Loving your kids looks different in every season of life. My darlings graduated sixth and eighth grade last month. These middle years are challenging, but so far, sort of fun.

Flexibility is key. As with physical flexibility, the more you stretch, the more flexible you become. So the way I stretch myself is to choose not to sweat the small stuff. My goal is to say “yes” whenever I can, picking my battles very carefully. So when my daughter asked if friends could come over, I say yes. When she asks if they can stay for dinner, I say yes (even tho it means taking the leftovers and adding pasta). When she changes plans and says they are now going to the pool and asks for a sandwich for dinner and ride home later, I say yes. I hadn’t even started boiling water for dinner anyway.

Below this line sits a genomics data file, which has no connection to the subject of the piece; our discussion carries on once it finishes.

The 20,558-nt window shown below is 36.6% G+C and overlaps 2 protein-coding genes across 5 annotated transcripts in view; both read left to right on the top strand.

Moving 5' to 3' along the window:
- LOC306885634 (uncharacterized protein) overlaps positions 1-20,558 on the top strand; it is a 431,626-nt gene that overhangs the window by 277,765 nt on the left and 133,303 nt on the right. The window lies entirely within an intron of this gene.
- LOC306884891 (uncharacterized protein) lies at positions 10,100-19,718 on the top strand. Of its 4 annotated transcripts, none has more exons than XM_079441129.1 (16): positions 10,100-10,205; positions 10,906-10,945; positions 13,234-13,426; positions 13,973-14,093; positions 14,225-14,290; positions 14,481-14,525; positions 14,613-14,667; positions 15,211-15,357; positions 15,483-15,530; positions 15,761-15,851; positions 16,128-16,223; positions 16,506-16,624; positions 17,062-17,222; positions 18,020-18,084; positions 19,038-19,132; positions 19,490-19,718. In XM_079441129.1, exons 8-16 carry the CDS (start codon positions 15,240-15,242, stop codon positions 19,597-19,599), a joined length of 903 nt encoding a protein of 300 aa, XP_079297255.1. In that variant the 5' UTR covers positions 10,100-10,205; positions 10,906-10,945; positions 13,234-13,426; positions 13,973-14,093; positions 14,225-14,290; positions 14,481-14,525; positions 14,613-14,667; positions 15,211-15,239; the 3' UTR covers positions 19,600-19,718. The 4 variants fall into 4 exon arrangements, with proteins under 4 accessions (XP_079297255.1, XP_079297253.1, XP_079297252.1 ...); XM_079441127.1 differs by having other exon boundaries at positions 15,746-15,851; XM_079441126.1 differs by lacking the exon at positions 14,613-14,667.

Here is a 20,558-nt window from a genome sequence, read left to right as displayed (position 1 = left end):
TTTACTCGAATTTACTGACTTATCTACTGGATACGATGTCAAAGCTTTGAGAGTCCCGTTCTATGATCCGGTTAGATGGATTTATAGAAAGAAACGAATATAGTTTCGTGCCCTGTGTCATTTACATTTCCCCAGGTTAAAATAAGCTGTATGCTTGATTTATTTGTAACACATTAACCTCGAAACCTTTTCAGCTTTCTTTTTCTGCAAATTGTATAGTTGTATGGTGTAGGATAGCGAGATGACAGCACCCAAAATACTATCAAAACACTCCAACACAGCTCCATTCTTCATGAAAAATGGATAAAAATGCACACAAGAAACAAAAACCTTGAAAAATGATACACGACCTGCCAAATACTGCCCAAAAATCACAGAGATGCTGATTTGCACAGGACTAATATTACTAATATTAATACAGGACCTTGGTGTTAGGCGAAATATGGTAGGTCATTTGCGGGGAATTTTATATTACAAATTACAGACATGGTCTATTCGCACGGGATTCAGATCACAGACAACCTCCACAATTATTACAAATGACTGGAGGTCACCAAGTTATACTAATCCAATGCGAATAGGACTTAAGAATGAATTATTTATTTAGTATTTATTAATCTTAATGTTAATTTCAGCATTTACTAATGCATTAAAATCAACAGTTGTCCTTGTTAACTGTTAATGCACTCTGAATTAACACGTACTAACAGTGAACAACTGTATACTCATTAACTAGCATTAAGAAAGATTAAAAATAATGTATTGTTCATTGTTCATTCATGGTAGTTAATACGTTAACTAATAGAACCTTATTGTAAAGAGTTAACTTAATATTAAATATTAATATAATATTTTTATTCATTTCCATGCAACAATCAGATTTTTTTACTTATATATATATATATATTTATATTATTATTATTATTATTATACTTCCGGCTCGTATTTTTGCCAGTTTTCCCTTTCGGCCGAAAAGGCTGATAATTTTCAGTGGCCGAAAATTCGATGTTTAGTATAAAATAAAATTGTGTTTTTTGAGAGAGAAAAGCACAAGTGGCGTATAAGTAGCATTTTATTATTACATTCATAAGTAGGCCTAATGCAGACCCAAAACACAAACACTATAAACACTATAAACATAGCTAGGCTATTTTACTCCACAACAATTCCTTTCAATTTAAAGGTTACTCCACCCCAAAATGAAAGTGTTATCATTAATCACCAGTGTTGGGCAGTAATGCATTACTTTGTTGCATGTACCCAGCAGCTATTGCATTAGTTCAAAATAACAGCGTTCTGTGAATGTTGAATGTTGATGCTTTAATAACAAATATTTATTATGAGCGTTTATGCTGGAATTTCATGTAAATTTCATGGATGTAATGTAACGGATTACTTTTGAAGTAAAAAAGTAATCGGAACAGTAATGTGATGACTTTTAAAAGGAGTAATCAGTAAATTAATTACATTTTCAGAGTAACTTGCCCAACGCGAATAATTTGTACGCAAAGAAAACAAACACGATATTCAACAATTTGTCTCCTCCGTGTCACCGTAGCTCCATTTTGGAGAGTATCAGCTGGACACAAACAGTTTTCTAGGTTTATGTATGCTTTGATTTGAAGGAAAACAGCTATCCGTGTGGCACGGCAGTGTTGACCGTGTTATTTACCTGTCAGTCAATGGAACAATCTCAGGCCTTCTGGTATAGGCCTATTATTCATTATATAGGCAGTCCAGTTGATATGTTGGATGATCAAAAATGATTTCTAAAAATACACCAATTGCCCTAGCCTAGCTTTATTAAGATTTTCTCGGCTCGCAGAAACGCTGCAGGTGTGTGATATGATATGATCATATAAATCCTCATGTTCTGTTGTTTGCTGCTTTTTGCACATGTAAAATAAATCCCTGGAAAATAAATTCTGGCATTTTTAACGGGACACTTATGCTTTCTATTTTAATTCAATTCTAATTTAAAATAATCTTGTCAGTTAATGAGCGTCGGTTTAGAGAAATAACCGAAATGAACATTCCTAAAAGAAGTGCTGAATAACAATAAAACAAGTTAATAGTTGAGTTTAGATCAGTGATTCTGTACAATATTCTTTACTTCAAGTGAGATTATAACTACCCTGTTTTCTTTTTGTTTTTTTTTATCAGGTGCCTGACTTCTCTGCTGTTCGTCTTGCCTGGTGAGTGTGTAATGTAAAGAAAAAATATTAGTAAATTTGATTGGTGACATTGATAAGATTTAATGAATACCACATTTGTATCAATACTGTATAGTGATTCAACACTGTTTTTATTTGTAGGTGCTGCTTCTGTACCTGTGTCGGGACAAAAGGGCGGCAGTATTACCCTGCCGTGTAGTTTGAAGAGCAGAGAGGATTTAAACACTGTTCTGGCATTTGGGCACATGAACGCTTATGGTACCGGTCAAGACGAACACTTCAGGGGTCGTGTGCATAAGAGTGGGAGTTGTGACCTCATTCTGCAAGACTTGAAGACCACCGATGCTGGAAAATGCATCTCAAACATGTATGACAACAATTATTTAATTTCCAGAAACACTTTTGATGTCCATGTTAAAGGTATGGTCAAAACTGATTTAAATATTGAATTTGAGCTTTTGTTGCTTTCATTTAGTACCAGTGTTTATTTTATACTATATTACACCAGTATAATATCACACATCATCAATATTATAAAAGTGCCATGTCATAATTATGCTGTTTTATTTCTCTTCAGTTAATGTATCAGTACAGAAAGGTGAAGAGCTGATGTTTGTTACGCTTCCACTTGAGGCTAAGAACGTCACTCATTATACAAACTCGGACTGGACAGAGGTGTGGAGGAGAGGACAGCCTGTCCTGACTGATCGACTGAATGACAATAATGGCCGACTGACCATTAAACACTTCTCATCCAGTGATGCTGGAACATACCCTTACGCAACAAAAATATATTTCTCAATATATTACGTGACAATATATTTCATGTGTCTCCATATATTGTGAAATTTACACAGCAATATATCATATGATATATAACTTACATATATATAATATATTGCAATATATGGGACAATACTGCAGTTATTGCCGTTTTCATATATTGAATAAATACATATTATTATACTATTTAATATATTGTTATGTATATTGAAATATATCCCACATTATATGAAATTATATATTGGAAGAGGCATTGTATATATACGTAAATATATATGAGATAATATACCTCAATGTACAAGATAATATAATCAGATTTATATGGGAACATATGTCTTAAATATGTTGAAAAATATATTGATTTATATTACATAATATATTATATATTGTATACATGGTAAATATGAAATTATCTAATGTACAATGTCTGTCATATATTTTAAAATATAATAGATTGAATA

Now it’s early evening. Outside my window, my son and the neighbor kids are playing with the sprinkler, squirting each other. Apparently they thought it would be too much trouble to change into bathing suits, so they are in their clothes.

Other than telling my son to pull up his shorts so that less of his boxers are exposed, I don’t comment. Does it matter? Is it a moral issue? If not, I don’t turn it into an issue.

Parenting middle-schoolers is a chance, if you let it, to increase your patience and flexibility. An exercise, really, in spiritual formation.